The environmental benefits of aseptic filling

By Matt Hale, international sales and marketing director of HRS Heat Exchangers

Matt Hale, international sales and marketing director of HRS Heat Exchangers

Over the last decade or so, the benefits of aseptic filling technology, compared to traditional hot filling techniques, have become well known in the food and drink sector. The benefits in terms of product quality have also been well documented and discussed. However, the environmental benefits, both in terms of energy consumption and typical life cycle analysis of this packaging method are less understood.

A number of life cycle analysis (LCA) studies have shown that aseptic filling techniques using ultra heat treatment (UHT) systems of pasteurisation or sterilisation, which are based on heat exchangers, generally have lower environmental impacts. This is down to two main factors: the packaging used in the two different processes and the energy footprint of the process itself.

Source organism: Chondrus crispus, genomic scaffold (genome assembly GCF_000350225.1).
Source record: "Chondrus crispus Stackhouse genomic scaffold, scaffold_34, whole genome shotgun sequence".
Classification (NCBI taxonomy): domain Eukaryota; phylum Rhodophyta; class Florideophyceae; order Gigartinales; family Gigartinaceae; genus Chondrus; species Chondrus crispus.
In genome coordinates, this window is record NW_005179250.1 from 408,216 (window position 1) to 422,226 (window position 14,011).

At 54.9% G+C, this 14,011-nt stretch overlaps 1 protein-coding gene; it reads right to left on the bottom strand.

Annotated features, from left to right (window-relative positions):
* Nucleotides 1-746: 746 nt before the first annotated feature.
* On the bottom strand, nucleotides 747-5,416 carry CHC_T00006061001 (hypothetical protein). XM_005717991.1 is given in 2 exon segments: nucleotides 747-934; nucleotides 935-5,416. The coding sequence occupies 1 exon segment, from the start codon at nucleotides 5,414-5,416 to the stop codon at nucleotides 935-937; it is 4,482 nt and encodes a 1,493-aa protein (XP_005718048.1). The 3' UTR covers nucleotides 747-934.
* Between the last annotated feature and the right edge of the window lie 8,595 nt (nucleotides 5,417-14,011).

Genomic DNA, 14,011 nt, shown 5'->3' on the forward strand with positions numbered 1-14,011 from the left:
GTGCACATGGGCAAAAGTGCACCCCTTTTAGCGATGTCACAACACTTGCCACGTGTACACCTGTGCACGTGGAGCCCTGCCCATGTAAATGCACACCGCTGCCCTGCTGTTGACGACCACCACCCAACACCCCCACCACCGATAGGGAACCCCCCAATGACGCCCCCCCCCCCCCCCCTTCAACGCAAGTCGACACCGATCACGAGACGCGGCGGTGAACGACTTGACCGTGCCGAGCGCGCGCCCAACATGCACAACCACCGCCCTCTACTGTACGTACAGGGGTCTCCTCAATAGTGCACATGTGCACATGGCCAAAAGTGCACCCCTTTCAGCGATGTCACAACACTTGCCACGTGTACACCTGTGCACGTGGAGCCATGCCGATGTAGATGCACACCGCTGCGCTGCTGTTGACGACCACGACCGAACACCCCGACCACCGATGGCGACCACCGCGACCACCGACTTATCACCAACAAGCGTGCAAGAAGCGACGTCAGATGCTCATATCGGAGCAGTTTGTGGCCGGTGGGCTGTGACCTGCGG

The thermal processing of food and drink products, and the production of the relevant packaging have significant environmental impacts. Despite this, however, there have been few studies looking at the energy footprint and other environmental impacts of these processes.

Aseptic filling provides robust product quality, minimal thermal impact on the beverage, and greater bottle design flexibility with the ability to use lighter weight PET bottles or cartons. In contrast, hot filling requires a higher energy requirement, has a thermal impact on the beverage itself, and has less flexibility of bottle design than aseptic filling.

The full article can be found here.